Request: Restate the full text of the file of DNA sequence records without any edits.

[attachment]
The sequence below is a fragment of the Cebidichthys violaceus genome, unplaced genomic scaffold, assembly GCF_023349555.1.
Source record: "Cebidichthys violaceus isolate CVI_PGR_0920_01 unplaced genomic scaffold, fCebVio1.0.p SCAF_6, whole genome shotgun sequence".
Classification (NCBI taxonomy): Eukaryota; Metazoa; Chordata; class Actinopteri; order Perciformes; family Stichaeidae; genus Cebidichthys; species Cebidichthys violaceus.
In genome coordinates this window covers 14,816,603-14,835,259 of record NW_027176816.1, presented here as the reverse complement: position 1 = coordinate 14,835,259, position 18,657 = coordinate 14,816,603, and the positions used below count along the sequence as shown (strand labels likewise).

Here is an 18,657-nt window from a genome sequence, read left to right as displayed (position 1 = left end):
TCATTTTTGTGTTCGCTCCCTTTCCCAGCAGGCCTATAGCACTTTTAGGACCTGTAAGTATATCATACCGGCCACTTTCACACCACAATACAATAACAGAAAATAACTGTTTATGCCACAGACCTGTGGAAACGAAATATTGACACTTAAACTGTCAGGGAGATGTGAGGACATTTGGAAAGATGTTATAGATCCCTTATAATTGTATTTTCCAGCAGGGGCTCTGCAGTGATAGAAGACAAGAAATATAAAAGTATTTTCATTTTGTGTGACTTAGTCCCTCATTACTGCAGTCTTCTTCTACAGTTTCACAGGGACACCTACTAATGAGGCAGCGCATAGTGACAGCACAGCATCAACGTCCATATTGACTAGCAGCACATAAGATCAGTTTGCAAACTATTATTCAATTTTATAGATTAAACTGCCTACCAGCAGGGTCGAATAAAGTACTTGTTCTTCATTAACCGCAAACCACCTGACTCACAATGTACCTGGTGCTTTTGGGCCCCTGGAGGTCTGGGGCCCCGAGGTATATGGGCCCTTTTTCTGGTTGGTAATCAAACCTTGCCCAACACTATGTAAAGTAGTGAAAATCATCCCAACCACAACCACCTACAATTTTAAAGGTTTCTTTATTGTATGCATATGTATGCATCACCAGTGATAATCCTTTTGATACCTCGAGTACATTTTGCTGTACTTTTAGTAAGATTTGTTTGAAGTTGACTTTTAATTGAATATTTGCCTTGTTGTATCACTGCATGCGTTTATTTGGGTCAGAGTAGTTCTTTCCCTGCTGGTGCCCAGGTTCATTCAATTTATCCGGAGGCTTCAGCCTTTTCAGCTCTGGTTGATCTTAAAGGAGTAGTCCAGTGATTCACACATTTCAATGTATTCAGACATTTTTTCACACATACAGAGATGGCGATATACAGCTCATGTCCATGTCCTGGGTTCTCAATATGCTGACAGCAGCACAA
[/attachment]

The sequence below is a fragment of the Cebidichthys violaceus genome, unplaced genomic scaffold, assembly GCF_023349555.1.
Source record: "Cebidichthys violaceus isolate CVI_PGR_0920_01 unplaced genomic scaffold, fCebVio1.0.p SCAF_6, whole genome shotgun sequence".
Classification (NCBI taxonomy): Eukaryota; Metazoa; Chordata; class Actinopteri; order Perciformes; family Stichaeidae; genus Cebidichthys; species Cebidichthys violaceus.
In genome coordinates this window covers 14,816,603-14,835,259 of record NW_027176816.1, presented here as the reverse complement: position 1 = coordinate 14,835,259, position 18,657 = coordinate 14,816,603, and the positions used below count along the sequence as shown (strand labels likewise).

Here is an 18,657-nt window from a genome sequence, read left to right as displayed (position 1 = left end):
TCATTTTTGTGTTCGCTCCCTTTCCCAGCAGGCCTATAGCACTTTTAGGACCTGTAAGTATATCATACCGGCCACTTTCACACCACAATACAATAACAGAAAATAACTGTTTATGCCACAGACCTGTGGAAACGAAATATTGACACTTAAACTGTCAGGGAGATGTGAGGACATTTGGAAAGATGTTATAGATCCCTTATAATTGTATTTTCCAGCAGGGGCTCTGCAGTGATAGAAGACAAGAAATATAAAAGTATTTTCATTTTGTGTGACTTAGTCCCTCATTACTGCAGTCTTCTTCTACAGTTTCACAGGGACACCTACTAATGAGGCAGCGCATAGTGACAGCACAGCATCAACGTCCATATTGACTAGCAGCACATAAGATCAGTTTGCAAACTATTATTCAATTTTATAGATTAAACTGCCTACCAGCAGGGTCGAATAAAGTACTTGTTCTTCATTAACCGCAAACCACCTGACTCACAATGTACCTGGTGCTTTTGGGCCCCTGGAGGTCTGGGGCCCCGAGGTATATGGGCCCTTTTTCTGGTTGGTAATCAAACCTTGCCCAACACTATGTAAAGTAGTGAAAATCATCCCAACCACAACCACCTACAATTTTAAAGGTTTCTTTATTGTATGCATATGTATGCATCACCAGTGATAATCCTTTTGATACCTCGAGTACATTTTGCTGTACTTTTAGTAAGATTTGTTTGAAGTTGACTTTTAATTGAATATTTGCCTTGTTGTATCACTGCATGCGTTTATTTGGGTCAGAGTAGTTCTTTCCCTGCTGGTGCCCAGGTTCATTCAATTTATCCGGAGGCTTCAGCCTTTTCAGCTCTGGTTGATCTTAAAGGAGTAGTCCAGTGATTCACACATTTCAATGTATTCAGACATTTTTTCACACATACAGAGATGGCGATATACAGCTCATGTCCATGTCCTGGGTTCTCAATATGCTGACAGCAGCACAA